WASHINGTON (April 16, 1999) -- In testimony before the National Bioethics Advisory Commission, an official of the National Conference of Catholic Bishops said "the moral problem of encouraging the destruction of human embryos for their stem cells is independent of any possible benefit expected from such research."
"From the time of the Nuremberg Code, ethical norms on human experimentation have demanded that we never inflict death or disabling injury on any unconsenting individual of the human species simply for the sake of benefit to others," said Richard M. Doerflinger, Associate Director for Policy Development at the NCCB Secretariat for Pro-Life Activities.
Appearing before the National Bioethics Advisory Commission, meeting in Charlottesville, Virginia, April 16, Mr. Doerflinger said the Catholic Bishops of the United States believe that ethical review of recent proposals for human embryonic stem cell research "is both timely and important."
He noted that a Working Group at the National Institutes of Health (NIH) recently began revising guidelines for research on stem cells obtained by destroying live human embryos or harvesting tissue from abortion victims. According to Mr. Doerflinger, the Working Group sees its task as not to review the ethical issue of whether to proceed with such experiments, but only to prepare guidelines to implement an Administration decision that has already been made.
"Such experiments, however, pose grave moral problems; the proposed experiments requiring destruction of live human embryos for research purposes are not only grossly immoral but clearly contrary to the will of Congress," Mr. Doerflinger said. "Therefore we urge this Commission to expand its vision, to explore the serious moral problems in these proposals as well as the alternatives that can advance medical progress without demeaning human life and dignity."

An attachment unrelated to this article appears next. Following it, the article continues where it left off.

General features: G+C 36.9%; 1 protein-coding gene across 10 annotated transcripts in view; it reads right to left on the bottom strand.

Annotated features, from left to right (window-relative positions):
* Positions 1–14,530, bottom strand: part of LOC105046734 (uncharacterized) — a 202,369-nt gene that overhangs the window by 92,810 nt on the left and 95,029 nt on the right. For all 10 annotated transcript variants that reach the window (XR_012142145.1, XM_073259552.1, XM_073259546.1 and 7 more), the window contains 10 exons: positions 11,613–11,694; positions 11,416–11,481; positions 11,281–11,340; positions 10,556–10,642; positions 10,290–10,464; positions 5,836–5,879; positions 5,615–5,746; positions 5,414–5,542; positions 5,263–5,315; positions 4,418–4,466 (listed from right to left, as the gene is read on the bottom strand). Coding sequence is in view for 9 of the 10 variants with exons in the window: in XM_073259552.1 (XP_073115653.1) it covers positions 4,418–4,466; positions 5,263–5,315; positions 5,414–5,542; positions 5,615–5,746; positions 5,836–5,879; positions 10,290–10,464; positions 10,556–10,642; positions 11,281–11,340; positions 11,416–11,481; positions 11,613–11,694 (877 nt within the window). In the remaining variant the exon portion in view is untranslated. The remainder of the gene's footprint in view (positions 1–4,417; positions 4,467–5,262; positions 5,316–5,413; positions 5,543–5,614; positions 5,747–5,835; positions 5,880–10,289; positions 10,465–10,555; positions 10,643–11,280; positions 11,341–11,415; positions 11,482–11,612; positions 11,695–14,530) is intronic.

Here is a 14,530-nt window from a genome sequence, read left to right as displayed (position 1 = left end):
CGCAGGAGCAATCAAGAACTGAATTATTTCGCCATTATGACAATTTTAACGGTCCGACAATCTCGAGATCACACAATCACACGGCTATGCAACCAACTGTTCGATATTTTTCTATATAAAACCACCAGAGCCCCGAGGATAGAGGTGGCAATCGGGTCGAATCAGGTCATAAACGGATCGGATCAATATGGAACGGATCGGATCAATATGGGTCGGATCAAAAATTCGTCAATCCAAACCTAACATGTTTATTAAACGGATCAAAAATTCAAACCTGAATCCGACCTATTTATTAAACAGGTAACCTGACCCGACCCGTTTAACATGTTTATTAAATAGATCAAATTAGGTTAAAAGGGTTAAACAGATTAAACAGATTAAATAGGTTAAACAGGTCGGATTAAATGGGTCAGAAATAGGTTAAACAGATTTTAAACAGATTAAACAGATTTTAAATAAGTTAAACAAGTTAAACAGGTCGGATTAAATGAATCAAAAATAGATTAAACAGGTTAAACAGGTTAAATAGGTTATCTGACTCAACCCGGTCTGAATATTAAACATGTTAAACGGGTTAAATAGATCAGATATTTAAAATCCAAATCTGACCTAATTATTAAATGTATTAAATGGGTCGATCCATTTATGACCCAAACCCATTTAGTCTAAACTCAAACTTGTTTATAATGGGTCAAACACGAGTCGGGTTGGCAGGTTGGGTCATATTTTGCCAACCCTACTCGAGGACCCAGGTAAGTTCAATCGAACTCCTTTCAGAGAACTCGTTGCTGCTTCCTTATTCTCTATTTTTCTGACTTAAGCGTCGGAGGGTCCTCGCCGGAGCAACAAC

"It is now clearer than ever that new research involving adult stem cells, as well as other advances in the repair and regeneration of human tissue, offers the promise that embryonic stem cells may simply be irrelevant to future medical progress," said Mr. Doerflinger, who submitted for the record background documentation on this point.
Stem cell research requiring the destructive harvesting of cells from living embryos fails the test of the Nuremberg Code and should not be supported by the government, Mr. Doerflinger said.
The Nuremberg Code was adopted in the wake of the war crimes trial after World War II. It states in part: "No experiment should be conducted where there is an a priori reason to believe that death or disabling injury will occur."
"Even if the Commission were to find this principled argument inconclusive, the existence of morally acceptable alternatives that do not require the destruction of a human life for research purposes would support the conclusion that support for embryo experimentation is unethical--because it needlessly relies on the destruction of life to advance medical goals which can be achieved in non-destructive ways," Mr. Doerflinger stated.
NOTE: The full text of Mr. Doerlinger's public comment to the National Bioethics Advisiory Commission is located on the Conference website. The internet address is http:// www.nccbuscc.org/prolife/issues/bioethic/nbac.htm.